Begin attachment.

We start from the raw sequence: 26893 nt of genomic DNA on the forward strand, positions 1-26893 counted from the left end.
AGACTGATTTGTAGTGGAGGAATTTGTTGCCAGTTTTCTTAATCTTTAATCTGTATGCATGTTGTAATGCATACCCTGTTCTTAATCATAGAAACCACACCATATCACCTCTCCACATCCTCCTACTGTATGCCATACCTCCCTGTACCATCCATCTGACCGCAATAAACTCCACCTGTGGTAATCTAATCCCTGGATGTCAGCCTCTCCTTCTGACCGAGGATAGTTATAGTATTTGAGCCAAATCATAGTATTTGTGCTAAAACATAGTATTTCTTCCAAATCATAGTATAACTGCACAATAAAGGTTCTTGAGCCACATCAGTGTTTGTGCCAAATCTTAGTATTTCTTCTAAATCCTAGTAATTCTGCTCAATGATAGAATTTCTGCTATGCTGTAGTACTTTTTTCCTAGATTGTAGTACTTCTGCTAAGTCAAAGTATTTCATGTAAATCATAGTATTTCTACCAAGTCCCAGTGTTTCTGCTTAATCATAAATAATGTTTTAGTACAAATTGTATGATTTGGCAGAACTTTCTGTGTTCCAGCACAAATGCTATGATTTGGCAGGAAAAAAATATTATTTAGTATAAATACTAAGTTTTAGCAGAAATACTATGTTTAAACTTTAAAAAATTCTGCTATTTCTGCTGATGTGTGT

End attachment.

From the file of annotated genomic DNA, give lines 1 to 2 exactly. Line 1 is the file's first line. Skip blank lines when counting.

We start from the raw sequence: 26893 nt of genomic DNA on the forward strand, positions 1-26893 counted from the left end.
AGACTGATTTGTAGTGGAGGAATTTGTTGCCAGTTTTCTTAATCTTTAATCTGTATGCATGTTGTAATGCATACCCTGTTCTTAATCATAGAAACCACACCATATCACCTCTCCACATCCTCCTACTGTATGCCATACCTCCCTGTACCATCCATCTGACCGCAATAAACTCCACCTGTGGTAATCTAATCCCTGGATGTCAGCCTCTCCTTCTGACCGAGGATAGTTATAGTATTTGAGCCAAATCATAGTATTTGTGCTAAAACATAGTATTTCTTCCAAATCATAGTATAACTGCACAATAAAGGTTCTTGAGCCACATCAGTGTTTGTGCCAAATCTTAGTATTTCTTCTAAATCCTAGTAATTCTGCTCAATGATAGAATTTCTGCTATGCTGTAGTACTTTTTTCCTAGATTGTAGTACTTCTGCTAAGTCAAAGTATTTCATGTAAATCATAGTATTTCTACCAAGTCCCAGTGTTTCTGCTTAATCATAAATAATGTTTTAGTACAAATTGTATGATTTGGCAGAACTTTCTGTGTTCCAGCACAAATGCTATGATTTGGCAGGAAAAAAATATTATTTAGTATAAATACTAAGTTTTAGCAGAAATACTATGTTTAAACTTTAAAAAATTCTGCTATTTCTGCTGATGTGTGT